As the general election approaches, most eyes lay on the key battleground states in the U.S. to predict who will be the next United States President. Pennsylvania is notorious for being a toss-up red or blue state in the general election. Joe Biden and Donald Trump have spent much of their campaign directed toward winning Pennsylvania to sway their twenty electoral votes. For the previous six elections, Pennsylvania voted for the Democratic Party, but in 2016, they turned red and supported Donald Trump leading him to a victory campaign. Each year, the race was a close call with almost a fifty-fifty split in electoral votes for each political party. This year, Pennsylvania is seen as a tipping point in the election and it is said by most that the fate of who wins the election will be entirely dependent on the winner of Pennsylvania.
President Donald Trump cast his ballot in Palm Beach County, Florida, on October 24. As we know, winning Florida is crucial for a presidential candidate in the election, yet it has always been difficult to determine how Florida will vote. The state does not typically show a strong loyalty to either political party and has often been called the “bellwether state” for accurately predicting the national moods of the presidential elections. In fact, since 1928, Florida has only twice voted against the winner of the presidential race.
The state of North Carolina can pride itself on their barbecues, their beaches within the Outer Banks, and their status as an election battleground. The future of the presidency of Donald Trump will be on the ballot tomorrow: whether voters approve of his unorthodox handling of key issues enough to give him a second term may be decided by North Carolina, a must-win state for the Republican incumbent. If judging his chances based on past elections – including in 2016 when he carried North Carolina by 3.7 percentage points – this shouldn’t be an extremely difficult task. In the last 50 years, only two Democrats have managed to carry the Tar Heel State on the presidential level – Jimmy Carter in 1976 and Barack Obama in 2008. That said, even as the President carried this state four years ago, it is not a guarantee that he can hold onto this state again.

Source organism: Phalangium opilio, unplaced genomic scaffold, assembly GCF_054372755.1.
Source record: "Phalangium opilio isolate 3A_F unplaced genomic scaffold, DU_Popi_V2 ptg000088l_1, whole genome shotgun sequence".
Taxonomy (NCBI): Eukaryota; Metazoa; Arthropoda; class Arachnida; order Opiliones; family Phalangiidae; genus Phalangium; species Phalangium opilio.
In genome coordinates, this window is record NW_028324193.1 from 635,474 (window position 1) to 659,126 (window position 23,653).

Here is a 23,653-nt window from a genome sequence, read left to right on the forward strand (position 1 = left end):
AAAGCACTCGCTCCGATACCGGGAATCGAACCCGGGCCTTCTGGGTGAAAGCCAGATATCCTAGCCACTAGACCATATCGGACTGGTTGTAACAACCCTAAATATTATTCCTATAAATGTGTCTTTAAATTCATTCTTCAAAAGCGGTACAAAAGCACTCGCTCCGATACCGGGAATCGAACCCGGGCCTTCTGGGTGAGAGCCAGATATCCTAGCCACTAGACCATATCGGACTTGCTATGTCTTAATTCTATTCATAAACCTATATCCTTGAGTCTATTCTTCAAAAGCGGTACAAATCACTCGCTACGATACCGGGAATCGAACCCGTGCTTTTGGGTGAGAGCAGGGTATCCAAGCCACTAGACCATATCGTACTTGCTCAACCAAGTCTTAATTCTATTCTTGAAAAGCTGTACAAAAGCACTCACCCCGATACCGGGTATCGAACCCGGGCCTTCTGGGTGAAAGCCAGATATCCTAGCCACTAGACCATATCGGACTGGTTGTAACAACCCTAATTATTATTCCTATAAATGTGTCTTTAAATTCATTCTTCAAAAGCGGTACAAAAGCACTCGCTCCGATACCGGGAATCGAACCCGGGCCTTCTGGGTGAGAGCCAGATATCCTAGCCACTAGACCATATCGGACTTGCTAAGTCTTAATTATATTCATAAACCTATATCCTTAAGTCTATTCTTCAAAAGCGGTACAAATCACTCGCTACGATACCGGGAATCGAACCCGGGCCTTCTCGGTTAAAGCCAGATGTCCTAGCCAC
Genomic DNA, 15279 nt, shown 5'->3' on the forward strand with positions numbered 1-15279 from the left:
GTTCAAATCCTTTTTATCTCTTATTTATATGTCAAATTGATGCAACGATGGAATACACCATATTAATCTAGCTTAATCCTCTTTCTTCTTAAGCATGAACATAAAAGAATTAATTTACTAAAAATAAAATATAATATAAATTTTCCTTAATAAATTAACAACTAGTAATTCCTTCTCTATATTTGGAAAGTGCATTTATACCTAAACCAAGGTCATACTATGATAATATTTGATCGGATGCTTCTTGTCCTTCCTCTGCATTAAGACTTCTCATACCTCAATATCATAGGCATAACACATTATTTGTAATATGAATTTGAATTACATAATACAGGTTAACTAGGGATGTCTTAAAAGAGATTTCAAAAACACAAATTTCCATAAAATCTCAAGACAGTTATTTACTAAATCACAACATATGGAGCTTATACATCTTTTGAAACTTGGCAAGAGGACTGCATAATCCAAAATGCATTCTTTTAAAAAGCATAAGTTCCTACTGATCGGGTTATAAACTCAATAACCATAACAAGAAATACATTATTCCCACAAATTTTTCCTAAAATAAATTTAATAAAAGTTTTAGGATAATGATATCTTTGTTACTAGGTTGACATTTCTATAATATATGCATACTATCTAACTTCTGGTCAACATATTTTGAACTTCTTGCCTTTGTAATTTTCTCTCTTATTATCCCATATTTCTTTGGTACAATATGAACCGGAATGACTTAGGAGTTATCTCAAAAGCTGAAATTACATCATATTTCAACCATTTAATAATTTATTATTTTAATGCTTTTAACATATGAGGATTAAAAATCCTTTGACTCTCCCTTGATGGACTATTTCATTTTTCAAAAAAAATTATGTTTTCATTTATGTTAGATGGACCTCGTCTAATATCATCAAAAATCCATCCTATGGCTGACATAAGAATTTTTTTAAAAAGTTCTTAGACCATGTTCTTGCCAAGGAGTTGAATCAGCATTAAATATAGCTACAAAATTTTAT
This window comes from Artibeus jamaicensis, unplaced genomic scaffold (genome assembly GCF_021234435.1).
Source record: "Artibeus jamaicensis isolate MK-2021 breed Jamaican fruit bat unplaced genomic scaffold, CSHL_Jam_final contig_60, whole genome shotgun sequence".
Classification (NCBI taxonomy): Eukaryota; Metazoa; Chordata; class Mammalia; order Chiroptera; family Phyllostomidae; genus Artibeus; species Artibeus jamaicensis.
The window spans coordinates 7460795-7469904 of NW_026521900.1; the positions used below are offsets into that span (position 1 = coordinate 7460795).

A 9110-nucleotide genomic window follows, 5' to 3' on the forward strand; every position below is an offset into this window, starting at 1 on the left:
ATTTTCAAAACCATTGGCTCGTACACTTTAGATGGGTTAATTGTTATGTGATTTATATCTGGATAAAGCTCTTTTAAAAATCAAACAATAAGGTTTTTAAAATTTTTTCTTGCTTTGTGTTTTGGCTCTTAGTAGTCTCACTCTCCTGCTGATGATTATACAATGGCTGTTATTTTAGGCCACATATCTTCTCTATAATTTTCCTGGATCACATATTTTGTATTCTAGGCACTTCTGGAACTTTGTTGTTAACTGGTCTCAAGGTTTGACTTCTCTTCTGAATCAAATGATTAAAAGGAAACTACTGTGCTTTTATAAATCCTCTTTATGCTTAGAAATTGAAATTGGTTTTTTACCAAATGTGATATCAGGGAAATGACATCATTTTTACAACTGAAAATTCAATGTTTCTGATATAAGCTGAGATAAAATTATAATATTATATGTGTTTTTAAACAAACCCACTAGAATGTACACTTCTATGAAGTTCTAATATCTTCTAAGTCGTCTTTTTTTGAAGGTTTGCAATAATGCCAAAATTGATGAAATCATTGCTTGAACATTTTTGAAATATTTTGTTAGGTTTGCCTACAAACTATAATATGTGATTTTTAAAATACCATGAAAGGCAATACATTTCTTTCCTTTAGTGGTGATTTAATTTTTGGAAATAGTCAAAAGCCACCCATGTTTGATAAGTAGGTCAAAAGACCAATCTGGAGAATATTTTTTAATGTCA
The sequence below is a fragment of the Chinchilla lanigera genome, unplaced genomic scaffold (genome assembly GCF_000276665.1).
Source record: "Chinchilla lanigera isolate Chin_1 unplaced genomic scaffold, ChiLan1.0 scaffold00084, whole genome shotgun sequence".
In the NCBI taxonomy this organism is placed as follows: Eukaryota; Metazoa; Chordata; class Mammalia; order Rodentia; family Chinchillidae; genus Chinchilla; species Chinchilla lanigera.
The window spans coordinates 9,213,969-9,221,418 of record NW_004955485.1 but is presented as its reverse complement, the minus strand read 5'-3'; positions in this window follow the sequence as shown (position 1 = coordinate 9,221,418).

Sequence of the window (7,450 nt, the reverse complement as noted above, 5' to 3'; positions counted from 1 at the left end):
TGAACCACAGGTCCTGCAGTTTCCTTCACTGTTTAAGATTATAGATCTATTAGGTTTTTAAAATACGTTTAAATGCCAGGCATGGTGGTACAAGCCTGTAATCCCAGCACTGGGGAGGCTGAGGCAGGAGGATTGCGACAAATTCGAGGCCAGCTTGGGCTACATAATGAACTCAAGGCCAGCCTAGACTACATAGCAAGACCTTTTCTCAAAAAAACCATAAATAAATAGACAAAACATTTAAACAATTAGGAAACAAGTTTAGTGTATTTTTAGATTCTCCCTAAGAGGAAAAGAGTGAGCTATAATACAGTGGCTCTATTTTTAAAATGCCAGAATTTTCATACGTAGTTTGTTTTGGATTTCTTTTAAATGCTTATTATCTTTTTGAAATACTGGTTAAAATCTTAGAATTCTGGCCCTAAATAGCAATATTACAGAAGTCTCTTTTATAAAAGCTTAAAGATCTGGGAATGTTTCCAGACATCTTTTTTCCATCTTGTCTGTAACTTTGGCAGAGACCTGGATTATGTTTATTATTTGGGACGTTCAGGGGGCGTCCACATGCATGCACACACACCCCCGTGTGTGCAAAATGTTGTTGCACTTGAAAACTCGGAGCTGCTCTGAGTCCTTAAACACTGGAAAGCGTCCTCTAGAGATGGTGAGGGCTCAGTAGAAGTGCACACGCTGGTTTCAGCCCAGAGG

The Virginia 2nd Congressional District encompasses Accomack, Northampton, and York counties and is considered one of the most competitive congressional districts in Virginia. As a district, it has traditionally held conservative representatives in office, with 8 in 10 being Republican in the past ten elections. The district is 67% white and has an average income of $70K, about $15K higher than the average, giving some reason behind a Republican history and reason to the district being R+3. Moreover, there was redistricting in 2012 that was deemed unconstitutional in 2016 and had no effect on the party that held office the year the redistricting was changed.
Now, in 2020, the one of two Democrats to hold office in the past 20 years is facing reelection. Elaine Luria (D), the incumbent, is being challenged by Scott Taylor (R), a previous representative from 2016-2018. The county is considered a pivot county and will be impactful in affecting the state’s Congressional delegation.
I have been following the Jeff Van Drew vs. Amy Kennedy U.S. Congressional race for the New Jersey 2nd District. This race is being impacted by local issues, the Presidential race, and a difference in campaign money. Right now, the race is considered a “toss-up,” but a recent poll shows Kennedy in the lead by 6 percentage points. Will the incumbent, Jeff Van Drew, changing parties and becoming Republican help him, or will it show him as a traitor to the Democratic party, and possibly even “pull him down” because of President Trump’s low favorability ratings in the district?
This race appears heavily affected by local issues. Van Drew explained that he flipped Democrat to Republican because he did not like how Trump was being treated in the Russia investigation. Seeing that people were unhappy with the Democratic Party, and Trump’s approval rating going up, made this decision easy and made him feel confident. He obviously could not foresee the future, especially the terrible impact COVID-19 would have on New Jersey, or a perception that would grow amongst many locals that Trump mishandled the crisis. Now with this criticism of Trump, and the continuing pandemic, voters may feel differently about his perceived ties with the president. What appeared to be a smart, even strong move in flipping sides because of the number of Republicans in the 2nd District, now may cost him his seat because many appear disappointed with Trump.